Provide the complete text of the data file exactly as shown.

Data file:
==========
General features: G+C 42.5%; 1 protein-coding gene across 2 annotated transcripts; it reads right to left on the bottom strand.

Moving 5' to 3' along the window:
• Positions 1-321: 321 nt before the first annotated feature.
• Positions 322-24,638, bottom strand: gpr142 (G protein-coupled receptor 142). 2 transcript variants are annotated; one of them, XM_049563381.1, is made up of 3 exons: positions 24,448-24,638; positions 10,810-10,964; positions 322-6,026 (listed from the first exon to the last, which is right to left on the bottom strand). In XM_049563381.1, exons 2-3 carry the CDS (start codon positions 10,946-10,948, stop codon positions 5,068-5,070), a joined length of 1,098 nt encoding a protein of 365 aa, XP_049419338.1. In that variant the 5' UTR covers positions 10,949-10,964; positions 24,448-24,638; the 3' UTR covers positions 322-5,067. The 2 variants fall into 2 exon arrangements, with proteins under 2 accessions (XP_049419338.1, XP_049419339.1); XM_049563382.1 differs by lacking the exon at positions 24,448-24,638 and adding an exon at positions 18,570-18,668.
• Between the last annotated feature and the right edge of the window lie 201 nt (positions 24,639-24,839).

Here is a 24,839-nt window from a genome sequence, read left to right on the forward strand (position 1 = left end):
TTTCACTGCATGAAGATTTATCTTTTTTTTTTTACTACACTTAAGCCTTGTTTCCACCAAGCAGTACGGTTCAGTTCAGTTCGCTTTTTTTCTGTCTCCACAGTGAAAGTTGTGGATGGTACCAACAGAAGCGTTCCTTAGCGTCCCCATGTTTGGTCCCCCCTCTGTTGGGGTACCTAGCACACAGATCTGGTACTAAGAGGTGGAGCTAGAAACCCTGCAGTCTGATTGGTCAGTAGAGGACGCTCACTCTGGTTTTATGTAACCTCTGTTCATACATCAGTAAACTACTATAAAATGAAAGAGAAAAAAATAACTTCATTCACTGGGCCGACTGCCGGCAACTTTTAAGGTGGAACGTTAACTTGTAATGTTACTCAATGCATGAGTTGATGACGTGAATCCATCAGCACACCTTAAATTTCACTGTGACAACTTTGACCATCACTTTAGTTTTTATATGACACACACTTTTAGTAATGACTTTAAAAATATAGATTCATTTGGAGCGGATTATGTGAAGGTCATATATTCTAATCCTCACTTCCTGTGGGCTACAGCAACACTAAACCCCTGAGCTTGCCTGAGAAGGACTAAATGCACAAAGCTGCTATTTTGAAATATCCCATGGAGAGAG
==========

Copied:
General features: G+C 42.5%; 1 protein-coding gene across 2 annotated transcripts; it reads right to left on the bottom strand.

Moving 5' to 3' along the window:
• Positions 1-321: 321 nt before the first annotated feature.
• Positions 322-24,638, bottom strand: gpr142 (G protein-coupled receptor 142). 2 transcript variants are annotated; one of them, XM_049563381.1, is made up of 3 exons: positions 24,448-24,638; positions 10,810-10,964; positions 322-6,026 (listed from the first exon to the last, which is right to left on the bottom strand). In XM_049563381.1, exons 2-3 carry the CDS (start codon positions 10,946-10,948, stop codon positions 5,068-5,070), a joined length of 1,098 nt encoding a protein of 365 aa, XP_049419338.1. In that variant the 5' UTR covers positions 10,949-10,964; positions 24,448-24,638; the 3' UTR covers positions 322-5,067. The 2 variants fall into 2 exon arrangements, with proteins under 2 accessions (XP_049419338.1, XP_049419339.1); XM_049563382.1 differs by lacking the exon at positions 24,448-24,638 and adding an exon at positions 18,570-18,668.
• Between the last annotated feature and the right edge of the window lie 201 nt (positions 24,639-24,839).

Here is a 24,839-nt window from a genome sequence, read left to right on the forward strand (position 1 = left end):
TTTCACTGCATGAAGATTTATCTTTTTTTTTTTACTACACTTAAGCCTTGTTTCCACCAAGCAGTACGGTTCAGTTCAGTTCGCTTTTTTTCTGTCTCCACAGTGAAAGTTGTGGATGGTACCAACAGAAGCGTTCCTTAGCGTCCCCATGTTTGGTCCCCCCTCTGTTGGGGTACCTAGCACACAGATCTGGTACTAAGAGGTGGAGCTAGAAACCCTGCAGTCTGATTGGTCAGTAGAGGACGCTCACTCTGGTTTTATGTAACCTCTGTTCATACATCAGTAAACTACTATAAAATGAAAGAGAAAAAAATAACTTCATTCACTGGGCCGACTGCCGGCAACTTTTAAGGTGGAACGTTAACTTGTAATGTTACTCAATGCATGAGTTGATGACGTGAATCCATCAGCACACCTTAAATTTCACTGTGACAACTTTGACCATCACTTTAGTTTTTATATGACACACACTTTTAGTAATGACTTTAAAAATATAGATTCATTTGGAGCGGATTATGTGAAGGTCATATATTCTAATCCTCACTTCCTGTGGGCTACAGCAACACTAAACCCCTGAGCTTGCCTGAGAAGGACTAAATGCACAAAGCTGCTATTTTGAAATATCCCATGGAGAGAG